Father Rahner Weighs in on Nature of the Church

“The Church properly understands itself if it is aware not only of the duties that stem from a spirit of fatherhood but also from those inherent in a spirit of brotherhood,” a famed German theologian said here.

Father Karl Rahner, S.J., of Innsbruck University, Austria, an ecumenical council expert, spoke at a press panel under the auspices of the German bishops.

Father Rahner stressed the joint responsibility of all the bishops for the welfare of the Church and the need for doing all possible in the cause of Christian unity.

Father Rahner gave a description of the draft proposal “On the Nature of the Church”  being debated by the council Fathers. He noted that it had been accepted as the basis for discussion only after thorough revision of the original version presented at the council’s first session last year.

Father Rahner said that the proposal, technically called a schema, need not be rewritten again because it is now satisfactory from both a pastoral and juridical viewpoint. But he stated that one more chapter may be added to include references to the schema on the Blessed Virgin which, he noted, many bishops believe should not be considered as a separate unit but as part of the schema on the nature of the Church.

The main purpose of the schema on the nature of the Church, Father Rahner said, is to make the Church understand that it is “the people of God in all its component parts, both hierarchial and lay.” This concept, the German Jesuit stated, should help interfaith relations since it is now of vital importance that “no new rifts be opened, but bridges built,” inasmuch as all sincere believers should be accorded equal dignity by the Church, which should “serve everyone humbly and in the charity of Christ.”

In this light, he said, the schema stresses the joint responsibility for the welfare of the Church of all the bishops, since they are successors of the Apostles who were the partners of St. Peter. It stresses this rather than only the responsibility of the successors of St. Peter, the popes.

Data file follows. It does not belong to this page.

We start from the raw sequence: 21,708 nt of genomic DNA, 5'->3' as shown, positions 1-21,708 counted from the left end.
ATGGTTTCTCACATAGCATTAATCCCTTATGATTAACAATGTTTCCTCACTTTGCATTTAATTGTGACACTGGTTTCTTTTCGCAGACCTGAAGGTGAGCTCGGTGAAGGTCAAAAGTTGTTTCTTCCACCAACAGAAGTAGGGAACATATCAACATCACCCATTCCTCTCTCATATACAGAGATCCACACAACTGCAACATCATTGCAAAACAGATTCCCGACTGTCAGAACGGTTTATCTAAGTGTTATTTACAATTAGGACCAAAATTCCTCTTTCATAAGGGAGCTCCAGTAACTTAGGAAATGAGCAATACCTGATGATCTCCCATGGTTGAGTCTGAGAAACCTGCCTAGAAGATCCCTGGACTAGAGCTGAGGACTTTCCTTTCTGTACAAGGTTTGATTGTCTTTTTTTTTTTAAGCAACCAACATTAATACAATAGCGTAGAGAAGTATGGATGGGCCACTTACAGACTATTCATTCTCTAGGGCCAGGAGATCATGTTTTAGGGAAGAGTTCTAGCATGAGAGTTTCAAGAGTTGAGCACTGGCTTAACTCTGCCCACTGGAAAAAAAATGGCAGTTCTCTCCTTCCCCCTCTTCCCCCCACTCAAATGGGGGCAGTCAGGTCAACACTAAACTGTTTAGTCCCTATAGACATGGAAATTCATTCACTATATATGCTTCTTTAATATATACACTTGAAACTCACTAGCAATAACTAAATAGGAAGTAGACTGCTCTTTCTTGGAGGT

The concept of papal infallibility, Father Rahner said, is now being widened in this sense, as is shown by the deliberations of the council Fathers.

Father Rahner said that in his opinion this partnership between the successors of the Apostles and the successors of St. Peter should also become evident outside the council when it is applied in close concord with the Bishop of Rome, the pope. This should lead in turn, he continued, to a realization that the individual bishop may also act in the name of Christ on his own authority rather than by acting through delegated authority as if he were merely an official of the pope.

Such an understanding of true brotherhood, Father Rahner said, makes it possible to appreciate why the laity should not be simply passive bystanders, as if the Church were only the hierarchy and those it ordains.

For all the faithful, he said, are called upon to share in divine grace according to each individual’s calling.

He added that all Catholics, both clerical and lay, face the same challenge to be holy. All should equally love God and their neighbor even though their functions in the Church differ.

Father Rahner said that since every person is called to respond to Christ’s message of salvation, it is of the greatest importance that the Church realize that “it is in the world not to rule but to serve, to honor not itself but God, and accordingly, in relation to other Christian churches, to seek not what divides but what unites.”

This, Father Rahner stated, is not so much a matter of council decrees and doctrinal pronouncements as a matter of applying faith, hope and charity in daily life in a spirit of true brotherhood, uniting all those who are baptized in Christ. Only then, he said, will it be realized that in facing the great opportunities of a changing world, the Church above all must be a living mystery, which means it must constantly be aware that eternal truth must be thought through again and again.

He recalled in this connection that the Dutch Bishops in their 1960 pastoral letter stated that “the definition of papal infallibility at the First Vatican Ecumenical Council resulted in an isolated dogma, while actually this personal infallibility is part of the infallibility of the world hierarchy, which in turn is supported by the infallible faith of the whole body of the faithful.”

The translation of this statement by the Dutch bishops was at that time not allowed to be published in Italy. But, he said, now these very thoughts are incorporated in the schema being debated by the council Fathers.

The application of these thoughts, he declared, will
be examined by the Fathers when they take up the 
schema on the functions of bishops and diocesan government.

Father Placid Jordan, O.S.B.
NCWC Rome correspondent

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